Word Finding Difficulties

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What does ‘Word Finding Difficulties’ mean?

Children with word finding difficulties find it hard to use the words they do know. They find it difficult to select the right word from the word store in their brain. This means that they often use unspecific words (such as it, thing, doing), over use fillers (e.g. umm, errr) and may say things several times, repeating a word or a phrase. Children also sometimes use a related word (e.g. saying “Pass me the cup” when meaning plate). Children with word finding difficulties and children with poor vocabulary benefit from support to develop their categorisation skills.

Strategies to Support Word Finding Difficulties

What helps?

Children should also be encouraged to develop their own self-help skills for situations where there isn’t any adult support, hence try and support your child to think about things such as;

  • What’s the first sound?
  • What does it look like?
    What do you use it for?
  • Where do you find it?
  • What category does it belong to? Can you think of any other things from the same category?
  • What is it similar to?

Activities to Support Word Finding Difficulties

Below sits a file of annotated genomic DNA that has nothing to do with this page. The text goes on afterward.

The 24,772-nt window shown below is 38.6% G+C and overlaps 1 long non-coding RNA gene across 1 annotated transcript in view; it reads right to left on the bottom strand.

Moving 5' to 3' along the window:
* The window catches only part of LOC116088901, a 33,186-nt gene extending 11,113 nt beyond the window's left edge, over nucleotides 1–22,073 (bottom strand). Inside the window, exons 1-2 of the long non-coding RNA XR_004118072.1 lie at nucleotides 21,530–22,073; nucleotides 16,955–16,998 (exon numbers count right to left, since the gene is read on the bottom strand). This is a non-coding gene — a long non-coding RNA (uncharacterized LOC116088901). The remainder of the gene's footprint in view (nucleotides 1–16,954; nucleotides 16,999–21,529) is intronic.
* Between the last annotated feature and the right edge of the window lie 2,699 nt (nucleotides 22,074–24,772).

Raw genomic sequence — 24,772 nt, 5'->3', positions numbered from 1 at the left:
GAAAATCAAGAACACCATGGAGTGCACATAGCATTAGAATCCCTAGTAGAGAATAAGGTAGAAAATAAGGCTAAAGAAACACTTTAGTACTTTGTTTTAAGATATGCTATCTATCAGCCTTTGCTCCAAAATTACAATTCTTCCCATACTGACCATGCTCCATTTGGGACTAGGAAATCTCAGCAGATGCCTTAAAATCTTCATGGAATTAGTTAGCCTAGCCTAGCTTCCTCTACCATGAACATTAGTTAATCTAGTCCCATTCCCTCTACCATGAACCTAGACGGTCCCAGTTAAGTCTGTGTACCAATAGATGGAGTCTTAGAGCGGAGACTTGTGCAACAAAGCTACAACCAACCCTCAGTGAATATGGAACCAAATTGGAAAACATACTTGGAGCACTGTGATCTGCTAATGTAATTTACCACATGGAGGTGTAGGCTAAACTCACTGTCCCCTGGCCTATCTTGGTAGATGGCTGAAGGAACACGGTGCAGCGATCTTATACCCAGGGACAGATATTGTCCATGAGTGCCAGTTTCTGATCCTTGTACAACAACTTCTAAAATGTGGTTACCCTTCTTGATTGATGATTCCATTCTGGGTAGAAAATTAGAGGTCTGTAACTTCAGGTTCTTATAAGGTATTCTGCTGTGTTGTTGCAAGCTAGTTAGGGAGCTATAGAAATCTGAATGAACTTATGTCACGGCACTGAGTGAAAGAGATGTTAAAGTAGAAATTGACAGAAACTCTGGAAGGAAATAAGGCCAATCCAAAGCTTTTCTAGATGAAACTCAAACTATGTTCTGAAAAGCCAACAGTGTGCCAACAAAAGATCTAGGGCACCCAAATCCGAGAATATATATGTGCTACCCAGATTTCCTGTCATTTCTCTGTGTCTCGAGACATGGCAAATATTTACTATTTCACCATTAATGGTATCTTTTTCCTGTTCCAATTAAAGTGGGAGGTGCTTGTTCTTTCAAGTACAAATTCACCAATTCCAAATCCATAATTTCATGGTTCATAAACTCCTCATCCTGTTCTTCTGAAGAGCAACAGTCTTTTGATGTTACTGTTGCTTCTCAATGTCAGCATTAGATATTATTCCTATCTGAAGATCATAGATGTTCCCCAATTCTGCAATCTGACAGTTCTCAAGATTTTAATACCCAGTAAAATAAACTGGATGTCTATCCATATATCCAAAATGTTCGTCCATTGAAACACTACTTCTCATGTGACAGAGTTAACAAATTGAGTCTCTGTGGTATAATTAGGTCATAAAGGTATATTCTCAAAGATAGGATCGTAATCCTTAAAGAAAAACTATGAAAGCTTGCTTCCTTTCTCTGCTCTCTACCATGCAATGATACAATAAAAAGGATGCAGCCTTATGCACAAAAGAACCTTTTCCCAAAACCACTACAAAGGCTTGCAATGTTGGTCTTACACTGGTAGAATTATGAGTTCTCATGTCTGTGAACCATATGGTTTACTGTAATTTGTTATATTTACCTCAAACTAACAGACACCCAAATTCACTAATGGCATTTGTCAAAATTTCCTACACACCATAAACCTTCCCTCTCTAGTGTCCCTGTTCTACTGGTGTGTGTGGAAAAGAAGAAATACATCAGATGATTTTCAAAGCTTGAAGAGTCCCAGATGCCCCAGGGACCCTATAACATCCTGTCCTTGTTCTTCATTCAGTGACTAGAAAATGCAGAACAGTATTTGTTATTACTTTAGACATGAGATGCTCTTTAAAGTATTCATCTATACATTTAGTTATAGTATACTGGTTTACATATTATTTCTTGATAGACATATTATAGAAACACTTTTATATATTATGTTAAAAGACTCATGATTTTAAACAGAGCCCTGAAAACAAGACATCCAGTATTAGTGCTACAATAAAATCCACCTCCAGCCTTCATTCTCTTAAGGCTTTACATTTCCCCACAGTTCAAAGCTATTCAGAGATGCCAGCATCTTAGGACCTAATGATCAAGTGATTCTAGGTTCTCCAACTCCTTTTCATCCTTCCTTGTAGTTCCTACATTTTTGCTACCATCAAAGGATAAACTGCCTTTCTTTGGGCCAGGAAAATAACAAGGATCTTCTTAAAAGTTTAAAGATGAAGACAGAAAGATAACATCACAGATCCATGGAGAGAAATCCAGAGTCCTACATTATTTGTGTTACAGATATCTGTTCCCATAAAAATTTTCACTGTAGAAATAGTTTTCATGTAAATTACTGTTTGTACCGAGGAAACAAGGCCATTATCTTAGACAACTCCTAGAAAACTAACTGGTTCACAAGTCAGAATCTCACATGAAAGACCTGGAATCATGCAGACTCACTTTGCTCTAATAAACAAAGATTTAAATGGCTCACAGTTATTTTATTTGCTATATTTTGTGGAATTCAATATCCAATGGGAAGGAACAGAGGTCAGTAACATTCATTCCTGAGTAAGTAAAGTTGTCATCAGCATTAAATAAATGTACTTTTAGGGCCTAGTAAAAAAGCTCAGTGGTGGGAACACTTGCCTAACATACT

Games to develop categorisation

  • Teaching category names (animals, transport, furniture, body parts, clothes, toys. etc.)
  • Sorting by category or function
    Teach children to sort objects or pictures into groups e.g. sort into groups of animals/ furniture/transport or into things for sitting on/eating/for washing. Then try sorting the same objects in a different way e.g. sorting by category and then sorting by colour.
  • How are two items different
    Easier: Get your child to describe how two pictures/objects are different where the difference is very obvious e.g. different colours, sizes, open, closed, up, down.
    Harder: Get your children to compare hair/ eye colour; clothes; height.
    Get your child to compare objects/pictures by categories or functions e.g. That is an animal and that one is furniture.
  • Word rounds
    Given a category name (e.g. an animal), an appearance (e.g. something red or something round), a function (e.g. something that you can eat) or a place (e.g. something you use at school). Each child thinks of on item to go in that group.
  • Pass the object
    Pass the object around the group and everyone says something to describe it. Include category name, what it looks like, what you do with it and where it goes.
  • Odd one out.
    Easier: Given three items, your child must say which is the odd one out e.g. given a jumper, an apple and a sock. The apple is the odd one out as the other two are both clothes.
    Harder: Why is it the odd one out? What is different?
  • Guessing game
    Adult describes a hidden picture and child has to guess what the picture is. Then your child takes turns in describing a picture. Encourage your children to describe the most important features (e.g. It’s furniture, you sit on it) rather than unhelpful definitions (e.g. it’s brown).
  • Semantic links
    Use picture cards or objects. Ask your child to find the ones that link? Why does it link? What else can you think of that could link?